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NEWS & INDUSTRY UPDATES

Mozilla allows Symantec to issue new SHA-1 certificates to payment processor Worldpay to prevent disruption of 10,000 payment terminals [Read More]
Asus settles FTC charges that it failed to take reasonable steps to secure its routers and protect its customers’ privacy [Read More]
Oracle settles FTC charges that it deceived customers about Java security updates [Read More]
Patient data breaches affect 90% of industries, according to Verizon’s 2015 Protected Health Information Data Breach Report. [Read More]
The Payment Card Industry Security Standards Council (PCI SSC) has set a new deadline for when organizations that process payments should complete the migration off vulnerable SSL and early TSL encryption. [Read More]
The bipartisan Cybersecurity Disclosure Act of 2015 seeks to encourage the disclosure of cybersecurity expertise on corporate boards at publicly traded companies. [Read More]
Comodo has mistakenly issued certificates containing internal names. The company spotted such credentials from other CAs as well. [Read More]
Hackers breached the systems of anti-adblocking service PageFair and used the access to deliver malware [Read More]
Google tells Symantec to step up its game when it comes to issuing digital certificates. [Read More]
Since the cost of breaking SHA1 is lower than initially estimated, Mozilla is considering rejecting SHA1 based certificates sooner than planned. [Read More]

FEATURES, INSIGHTS // Compliance

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Travis Greene's picture
To understand why return on Access Governance is lower versus other security technologies, we first need to understand why Access Governance is implemented in the first place.
Torsten George's picture
To achieve continuous compliance and monitoring, organizations are forced to automate many otherwise manual, labor-intensive tasks.
Torsten George's picture
The NIST Cybersecurity Framework is an important building block, but still just the first step towards implementing operationalized defenses against cyber security risks.
James McFarlin's picture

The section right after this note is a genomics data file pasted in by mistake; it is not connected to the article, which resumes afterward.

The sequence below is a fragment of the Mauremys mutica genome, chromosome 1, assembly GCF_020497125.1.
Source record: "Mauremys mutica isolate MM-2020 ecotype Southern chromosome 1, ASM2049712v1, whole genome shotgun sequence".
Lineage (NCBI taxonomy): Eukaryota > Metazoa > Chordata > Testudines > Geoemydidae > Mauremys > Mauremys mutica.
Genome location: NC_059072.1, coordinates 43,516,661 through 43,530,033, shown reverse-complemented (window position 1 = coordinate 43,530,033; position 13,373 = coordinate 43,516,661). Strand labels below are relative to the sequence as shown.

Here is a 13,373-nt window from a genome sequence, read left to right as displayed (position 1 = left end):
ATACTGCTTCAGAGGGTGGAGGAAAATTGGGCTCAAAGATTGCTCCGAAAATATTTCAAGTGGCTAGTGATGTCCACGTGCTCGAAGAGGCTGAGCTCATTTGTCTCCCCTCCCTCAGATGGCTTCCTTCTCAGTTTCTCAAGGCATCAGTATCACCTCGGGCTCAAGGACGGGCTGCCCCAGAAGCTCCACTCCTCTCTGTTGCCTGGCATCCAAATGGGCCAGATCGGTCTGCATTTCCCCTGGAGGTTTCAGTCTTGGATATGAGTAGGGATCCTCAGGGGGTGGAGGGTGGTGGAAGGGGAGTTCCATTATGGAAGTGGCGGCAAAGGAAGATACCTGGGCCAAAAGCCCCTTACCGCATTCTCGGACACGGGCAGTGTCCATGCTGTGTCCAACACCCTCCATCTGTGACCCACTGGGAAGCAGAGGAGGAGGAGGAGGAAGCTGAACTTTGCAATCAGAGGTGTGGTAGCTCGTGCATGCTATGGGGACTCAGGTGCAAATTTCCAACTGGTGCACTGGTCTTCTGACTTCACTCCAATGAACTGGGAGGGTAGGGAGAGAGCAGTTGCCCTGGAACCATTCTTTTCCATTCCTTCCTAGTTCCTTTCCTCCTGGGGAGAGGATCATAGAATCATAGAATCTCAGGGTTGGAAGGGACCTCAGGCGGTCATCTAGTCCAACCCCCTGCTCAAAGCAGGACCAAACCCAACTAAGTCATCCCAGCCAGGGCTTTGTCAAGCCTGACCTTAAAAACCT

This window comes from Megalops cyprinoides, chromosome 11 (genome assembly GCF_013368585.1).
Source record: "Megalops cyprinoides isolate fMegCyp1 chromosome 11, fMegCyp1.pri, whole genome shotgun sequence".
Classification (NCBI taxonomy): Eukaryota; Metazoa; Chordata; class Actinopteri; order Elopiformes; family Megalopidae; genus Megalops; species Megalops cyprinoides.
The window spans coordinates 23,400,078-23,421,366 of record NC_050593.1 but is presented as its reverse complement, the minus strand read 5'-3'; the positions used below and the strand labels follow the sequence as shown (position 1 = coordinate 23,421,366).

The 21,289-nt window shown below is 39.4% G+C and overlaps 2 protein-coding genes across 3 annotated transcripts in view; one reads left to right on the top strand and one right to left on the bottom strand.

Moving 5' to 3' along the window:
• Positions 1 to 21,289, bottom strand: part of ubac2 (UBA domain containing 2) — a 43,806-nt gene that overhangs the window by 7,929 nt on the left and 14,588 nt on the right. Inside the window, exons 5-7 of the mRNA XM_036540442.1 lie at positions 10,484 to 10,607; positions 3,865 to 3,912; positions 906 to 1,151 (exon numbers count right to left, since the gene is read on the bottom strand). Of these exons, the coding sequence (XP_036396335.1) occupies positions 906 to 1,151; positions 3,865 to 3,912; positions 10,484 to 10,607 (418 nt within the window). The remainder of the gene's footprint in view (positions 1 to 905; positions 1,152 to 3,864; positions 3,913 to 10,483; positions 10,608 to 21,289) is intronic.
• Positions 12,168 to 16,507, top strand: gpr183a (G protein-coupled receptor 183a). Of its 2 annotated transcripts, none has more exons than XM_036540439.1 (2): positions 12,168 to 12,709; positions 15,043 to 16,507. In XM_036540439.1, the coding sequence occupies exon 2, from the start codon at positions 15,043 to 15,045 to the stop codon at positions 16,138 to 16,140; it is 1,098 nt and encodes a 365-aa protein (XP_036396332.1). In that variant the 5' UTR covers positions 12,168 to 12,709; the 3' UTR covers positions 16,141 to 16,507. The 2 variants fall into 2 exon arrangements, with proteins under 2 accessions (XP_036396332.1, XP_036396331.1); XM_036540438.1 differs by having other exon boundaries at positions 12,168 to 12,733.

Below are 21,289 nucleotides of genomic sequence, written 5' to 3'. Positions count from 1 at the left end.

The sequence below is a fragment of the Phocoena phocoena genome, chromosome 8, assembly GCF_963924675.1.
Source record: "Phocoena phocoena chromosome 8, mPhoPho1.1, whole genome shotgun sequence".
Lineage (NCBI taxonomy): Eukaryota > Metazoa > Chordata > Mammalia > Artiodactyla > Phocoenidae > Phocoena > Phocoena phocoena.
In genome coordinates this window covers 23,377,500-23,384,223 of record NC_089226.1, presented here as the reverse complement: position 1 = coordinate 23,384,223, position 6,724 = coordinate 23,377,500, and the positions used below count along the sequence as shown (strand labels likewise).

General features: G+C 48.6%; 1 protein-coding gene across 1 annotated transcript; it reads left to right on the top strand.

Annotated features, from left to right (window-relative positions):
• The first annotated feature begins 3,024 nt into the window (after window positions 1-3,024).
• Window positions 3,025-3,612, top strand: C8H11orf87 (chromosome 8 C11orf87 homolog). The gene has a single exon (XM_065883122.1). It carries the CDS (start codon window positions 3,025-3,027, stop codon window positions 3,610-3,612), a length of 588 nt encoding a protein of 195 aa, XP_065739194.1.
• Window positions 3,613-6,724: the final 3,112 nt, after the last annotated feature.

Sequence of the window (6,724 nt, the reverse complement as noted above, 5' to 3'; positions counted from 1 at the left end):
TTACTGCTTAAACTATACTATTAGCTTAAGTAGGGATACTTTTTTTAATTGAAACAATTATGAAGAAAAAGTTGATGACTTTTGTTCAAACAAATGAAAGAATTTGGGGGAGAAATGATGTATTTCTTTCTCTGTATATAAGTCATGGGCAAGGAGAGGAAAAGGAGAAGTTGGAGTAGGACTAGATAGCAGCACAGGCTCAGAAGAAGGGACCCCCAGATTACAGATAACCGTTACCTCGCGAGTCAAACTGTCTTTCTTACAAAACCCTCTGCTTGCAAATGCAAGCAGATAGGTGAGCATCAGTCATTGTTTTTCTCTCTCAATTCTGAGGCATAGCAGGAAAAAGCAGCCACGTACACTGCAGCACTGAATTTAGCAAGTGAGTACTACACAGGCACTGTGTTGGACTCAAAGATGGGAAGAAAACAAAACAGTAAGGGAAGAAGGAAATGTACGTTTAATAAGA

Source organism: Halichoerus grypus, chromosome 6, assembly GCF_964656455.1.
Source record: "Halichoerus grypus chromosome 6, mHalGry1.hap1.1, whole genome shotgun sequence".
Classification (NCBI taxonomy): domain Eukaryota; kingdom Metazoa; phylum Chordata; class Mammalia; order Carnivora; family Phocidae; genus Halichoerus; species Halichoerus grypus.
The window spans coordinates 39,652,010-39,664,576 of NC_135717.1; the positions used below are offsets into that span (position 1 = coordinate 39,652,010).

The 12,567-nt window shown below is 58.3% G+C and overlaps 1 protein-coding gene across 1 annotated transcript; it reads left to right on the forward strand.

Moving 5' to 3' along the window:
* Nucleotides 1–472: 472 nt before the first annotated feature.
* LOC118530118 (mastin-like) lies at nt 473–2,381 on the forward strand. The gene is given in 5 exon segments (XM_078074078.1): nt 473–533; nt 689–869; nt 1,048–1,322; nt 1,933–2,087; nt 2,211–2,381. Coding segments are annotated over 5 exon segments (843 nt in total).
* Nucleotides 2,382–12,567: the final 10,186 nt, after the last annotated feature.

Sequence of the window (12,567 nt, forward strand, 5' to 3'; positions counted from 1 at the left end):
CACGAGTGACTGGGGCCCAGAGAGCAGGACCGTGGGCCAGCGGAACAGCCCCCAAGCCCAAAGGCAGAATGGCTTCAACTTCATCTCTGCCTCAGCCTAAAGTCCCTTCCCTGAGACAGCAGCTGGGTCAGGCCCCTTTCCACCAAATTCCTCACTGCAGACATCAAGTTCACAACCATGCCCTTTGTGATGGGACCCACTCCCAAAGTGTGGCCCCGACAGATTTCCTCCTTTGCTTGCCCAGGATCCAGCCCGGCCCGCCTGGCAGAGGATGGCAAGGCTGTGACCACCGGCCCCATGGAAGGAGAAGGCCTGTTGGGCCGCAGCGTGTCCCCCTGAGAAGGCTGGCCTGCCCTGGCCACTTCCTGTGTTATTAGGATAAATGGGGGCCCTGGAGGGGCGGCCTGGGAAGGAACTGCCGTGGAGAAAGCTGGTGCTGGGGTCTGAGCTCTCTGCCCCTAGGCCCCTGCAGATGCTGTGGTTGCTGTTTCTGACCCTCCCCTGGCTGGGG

U.S tech giants are playing a game of high-stakes global brinksmanship around who has rights to control their data, which impacts their European growth prospects, business models, and ultimately stock valuations.
Mark Hatton's picture
The oversight for the protection of healthcare information is only getting tighter, and it is incumbent upon the security teams to ensure healthcare professionals have all the tools necessary to improve patient outcomes, while we worry about keeping the bad guys away.
Nimmy Reichenberg's picture
With the release of PCI-DSS 3.0, organizations have a framework for payment security as part of their business-as-usual activities by introducing more flexibility, and an increased focus on education, awareness and security as a shared responsibility.
Mark Hatton's picture
Complacency is never a good thing, but in security it can have devastating effects. While it’s good to acknowledge progress, that should never stand in the way of staying ahead of the next potential threat.
Chris Hinkley's picture
For security professionals, PCI DSS 3.0 means that PCI compliance will become more of an everyday business practice, rather than an annual checklist obligation.
Chris Hinkley's picture
Compliance is a byproduct of a solid security program – but that doesn’t mean it’s simple. Compliance can involve technical architecture and operational processes that many organizations simply don’t understand or don’t want to bother with.
Gant Redmon's picture
The CSO is so critical for the CPO’s success that I guarantee that if you send this article to your CPO, they will take you out for a free lunch the next day.